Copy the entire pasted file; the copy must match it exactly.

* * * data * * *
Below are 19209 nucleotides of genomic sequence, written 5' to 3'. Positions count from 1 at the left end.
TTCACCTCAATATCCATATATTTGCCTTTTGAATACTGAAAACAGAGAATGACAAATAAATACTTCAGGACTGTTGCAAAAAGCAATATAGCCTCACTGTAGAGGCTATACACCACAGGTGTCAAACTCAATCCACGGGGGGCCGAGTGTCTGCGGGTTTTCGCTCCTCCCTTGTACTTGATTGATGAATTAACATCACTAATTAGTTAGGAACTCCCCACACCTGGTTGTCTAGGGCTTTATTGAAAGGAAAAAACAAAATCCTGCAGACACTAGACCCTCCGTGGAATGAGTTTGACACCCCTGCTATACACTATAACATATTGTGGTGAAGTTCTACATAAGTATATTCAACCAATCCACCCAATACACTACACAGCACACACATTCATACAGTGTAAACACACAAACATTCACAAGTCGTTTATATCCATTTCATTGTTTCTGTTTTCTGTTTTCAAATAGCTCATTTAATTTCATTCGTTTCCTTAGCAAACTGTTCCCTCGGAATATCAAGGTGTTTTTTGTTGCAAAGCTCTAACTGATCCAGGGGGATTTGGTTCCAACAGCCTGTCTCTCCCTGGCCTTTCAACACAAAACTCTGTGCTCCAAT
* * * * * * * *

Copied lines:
Below are 19209 nucleotides of genomic sequence, written 5' to 3'. Positions count from 1 at the left end.
TTCACCTCAATATCCATATATTTGCCTTTTGAATACTGAAAACAGAGAATGACAAATAAATACTTCAGGACTGTTGCAAAAAGCAATATAGCCTCACTGTAGAGGCTATACACCACAGGTGTCAAACTCAATCCACGGGGGGCCGAGTGTCTGCGGGTTTTCGCTCCTCCCTTGTACTTGATTGATGAATTAACATCACTAATTAGTTAGGAACTCCCCACACCTGGTTGTCTAGGGCTTTATTGAAAGGAAAAAACAAAATCCTGCAGACACTAGACCCTCCGTGGAATGAGTTTGACACCCCTGCTATACACTATAACATATTGTGGTGAAGTTCTACATAAGTATATTCAACCAATCCACCCAATACACTACACAGCACACACATTCATACAGTGTAAACACACAAACATTCACAAGTCGTTTATATCCATTTCATTGTTTCTGTTTTCTGTTTTCAAATAGCTCATTTAATTTCATTCGTTTCCTTAGCAAACTGTTCCCTCGGAATATCAAGGTGTTTTTTGTTGCAAAGCTCTAACTGATCCAGGGGGATTTGGTTCCAACAGCCTGTCTCTCCCTGGCCTTTCAACACAAAACTCTGTGCTCCAAT